The photophysics of DNA and its constituents has attracted considerable interest for many years, with the central aim to understand electronic excitation and relaxation pathways that can initiate reactivity and lesions. Further interest relates to the mechanisms underpinning the remarkable photo-stability of DNA bases and its possible evolutionary implications. Experimental studies of isolated biomolecules can precipitate relatively clear photophysical interpretations, while equivalent measurements on hydrogen-bonded complexes enable closer analogies to be drawn with biological environments where different isomeric forms, intermolecular energy transfer processes, and reactivity can be significant.
This experiment combines a compact supersonic jet apparatus with nanosecond-timescale UV multi-photon ionization (MPI) time-of-flight mass spectrometry to probe the effects of clustering on the electronic excited state dynamics and ionization pathways of biomolecules. Photon orders (indicating the number of photons absorbed in the MPI process) can be determined efficiently by analysing the production of specific ions and cluster ions as a function of laser fluence on a pulse-by-pulse basis. The formation of hydrated clusters has been observed to alter photon orders and the fragmentation patterns of multi-photon ionized DNA and RNA bases. In particular, we interpret these effects in terms of excited state isomeric transitions in hydrated complexes and the quenching of intra-molecular vibrational excitation in clusters via conversion to inter-molecular vibrational modes.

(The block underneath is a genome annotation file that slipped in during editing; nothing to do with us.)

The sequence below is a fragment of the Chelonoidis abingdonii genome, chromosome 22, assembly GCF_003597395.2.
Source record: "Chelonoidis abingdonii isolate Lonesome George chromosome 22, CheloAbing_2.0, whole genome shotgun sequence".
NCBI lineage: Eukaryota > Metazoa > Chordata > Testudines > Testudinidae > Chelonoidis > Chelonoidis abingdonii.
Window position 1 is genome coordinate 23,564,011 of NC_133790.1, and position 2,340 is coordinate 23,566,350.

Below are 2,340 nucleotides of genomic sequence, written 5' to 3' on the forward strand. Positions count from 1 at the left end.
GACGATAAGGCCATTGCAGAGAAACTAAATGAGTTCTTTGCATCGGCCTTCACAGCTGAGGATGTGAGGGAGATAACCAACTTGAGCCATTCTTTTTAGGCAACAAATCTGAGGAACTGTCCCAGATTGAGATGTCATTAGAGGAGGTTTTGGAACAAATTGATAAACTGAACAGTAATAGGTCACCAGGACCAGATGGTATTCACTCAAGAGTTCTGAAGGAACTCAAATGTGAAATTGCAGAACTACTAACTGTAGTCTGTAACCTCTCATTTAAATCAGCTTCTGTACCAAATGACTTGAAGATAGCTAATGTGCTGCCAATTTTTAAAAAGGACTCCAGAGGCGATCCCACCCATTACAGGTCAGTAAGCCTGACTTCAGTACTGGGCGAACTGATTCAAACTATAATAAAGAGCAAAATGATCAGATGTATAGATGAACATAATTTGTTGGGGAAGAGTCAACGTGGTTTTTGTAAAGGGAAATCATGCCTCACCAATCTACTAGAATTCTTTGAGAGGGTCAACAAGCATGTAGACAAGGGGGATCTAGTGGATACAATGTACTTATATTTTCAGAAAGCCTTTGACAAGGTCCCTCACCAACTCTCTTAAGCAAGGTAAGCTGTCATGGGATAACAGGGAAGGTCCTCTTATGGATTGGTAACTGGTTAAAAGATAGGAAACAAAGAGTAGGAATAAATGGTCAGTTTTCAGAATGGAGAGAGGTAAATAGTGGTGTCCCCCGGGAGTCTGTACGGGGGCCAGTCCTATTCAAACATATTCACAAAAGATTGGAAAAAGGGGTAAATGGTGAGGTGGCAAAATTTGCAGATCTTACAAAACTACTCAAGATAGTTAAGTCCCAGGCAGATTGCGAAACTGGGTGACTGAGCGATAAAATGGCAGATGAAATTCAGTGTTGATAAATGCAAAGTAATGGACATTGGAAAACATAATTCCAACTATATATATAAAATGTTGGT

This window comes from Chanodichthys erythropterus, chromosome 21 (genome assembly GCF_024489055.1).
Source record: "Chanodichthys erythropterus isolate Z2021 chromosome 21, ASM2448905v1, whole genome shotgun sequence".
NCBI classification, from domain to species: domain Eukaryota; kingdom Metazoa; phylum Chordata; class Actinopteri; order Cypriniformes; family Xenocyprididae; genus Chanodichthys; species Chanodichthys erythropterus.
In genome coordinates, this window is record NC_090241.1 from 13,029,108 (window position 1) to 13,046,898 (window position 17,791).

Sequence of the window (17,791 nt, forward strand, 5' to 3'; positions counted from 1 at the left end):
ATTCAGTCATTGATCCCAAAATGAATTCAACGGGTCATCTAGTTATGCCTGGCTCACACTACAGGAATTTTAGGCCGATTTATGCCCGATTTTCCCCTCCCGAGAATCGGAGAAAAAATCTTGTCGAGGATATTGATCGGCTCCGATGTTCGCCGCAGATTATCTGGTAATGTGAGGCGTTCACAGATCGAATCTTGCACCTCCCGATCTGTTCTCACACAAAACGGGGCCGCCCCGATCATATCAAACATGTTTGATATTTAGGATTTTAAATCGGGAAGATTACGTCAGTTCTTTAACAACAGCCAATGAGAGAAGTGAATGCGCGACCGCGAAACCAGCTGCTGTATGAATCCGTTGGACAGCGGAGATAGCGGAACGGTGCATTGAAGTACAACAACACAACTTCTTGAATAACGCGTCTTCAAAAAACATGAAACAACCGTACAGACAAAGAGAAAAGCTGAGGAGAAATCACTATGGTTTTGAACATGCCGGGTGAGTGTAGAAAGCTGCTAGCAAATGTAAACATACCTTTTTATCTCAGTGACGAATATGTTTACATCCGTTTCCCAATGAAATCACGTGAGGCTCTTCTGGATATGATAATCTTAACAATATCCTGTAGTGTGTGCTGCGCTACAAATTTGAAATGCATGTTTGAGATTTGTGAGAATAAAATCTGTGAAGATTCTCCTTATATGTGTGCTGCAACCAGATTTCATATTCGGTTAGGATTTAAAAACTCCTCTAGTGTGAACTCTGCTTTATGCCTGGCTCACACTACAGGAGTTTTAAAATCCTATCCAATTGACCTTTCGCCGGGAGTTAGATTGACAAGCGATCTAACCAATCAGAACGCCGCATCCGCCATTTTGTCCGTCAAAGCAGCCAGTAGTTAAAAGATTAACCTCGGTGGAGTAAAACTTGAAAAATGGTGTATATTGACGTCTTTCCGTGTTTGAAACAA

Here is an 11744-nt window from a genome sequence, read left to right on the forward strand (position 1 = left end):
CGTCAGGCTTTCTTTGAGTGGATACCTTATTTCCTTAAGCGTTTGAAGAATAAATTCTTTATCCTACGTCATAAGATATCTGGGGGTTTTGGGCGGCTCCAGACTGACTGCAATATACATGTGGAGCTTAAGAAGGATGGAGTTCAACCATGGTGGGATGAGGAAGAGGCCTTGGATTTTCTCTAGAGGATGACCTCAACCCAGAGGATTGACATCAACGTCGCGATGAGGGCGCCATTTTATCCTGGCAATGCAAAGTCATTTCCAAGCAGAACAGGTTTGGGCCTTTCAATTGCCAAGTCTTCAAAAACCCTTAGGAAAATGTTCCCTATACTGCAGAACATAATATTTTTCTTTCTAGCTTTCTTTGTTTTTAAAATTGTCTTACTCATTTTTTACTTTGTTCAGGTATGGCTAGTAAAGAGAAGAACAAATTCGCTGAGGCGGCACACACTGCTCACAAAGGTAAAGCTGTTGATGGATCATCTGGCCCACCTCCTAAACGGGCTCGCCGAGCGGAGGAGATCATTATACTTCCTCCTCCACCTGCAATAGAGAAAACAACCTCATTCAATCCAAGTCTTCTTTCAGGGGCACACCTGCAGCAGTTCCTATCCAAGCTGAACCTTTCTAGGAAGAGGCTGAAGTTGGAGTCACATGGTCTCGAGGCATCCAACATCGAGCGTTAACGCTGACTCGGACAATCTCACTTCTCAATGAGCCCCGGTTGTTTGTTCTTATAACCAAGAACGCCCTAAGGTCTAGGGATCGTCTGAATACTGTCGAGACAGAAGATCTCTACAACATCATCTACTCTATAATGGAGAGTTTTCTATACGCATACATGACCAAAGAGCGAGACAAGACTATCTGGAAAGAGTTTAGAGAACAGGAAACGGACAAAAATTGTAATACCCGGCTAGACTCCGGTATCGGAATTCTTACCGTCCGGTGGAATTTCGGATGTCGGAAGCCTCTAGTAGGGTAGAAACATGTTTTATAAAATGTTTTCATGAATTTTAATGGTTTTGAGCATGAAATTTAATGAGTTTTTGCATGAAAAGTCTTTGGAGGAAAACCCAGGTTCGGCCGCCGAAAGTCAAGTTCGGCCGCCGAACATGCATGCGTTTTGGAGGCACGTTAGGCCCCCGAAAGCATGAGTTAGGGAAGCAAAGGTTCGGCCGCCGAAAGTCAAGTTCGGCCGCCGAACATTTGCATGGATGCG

Left: Bartlomiej Barc in front of the multi-photon ionization - time-of-flight mass spectrometry experiment. Right: Michal Ryszka optimizing the UV laser beam.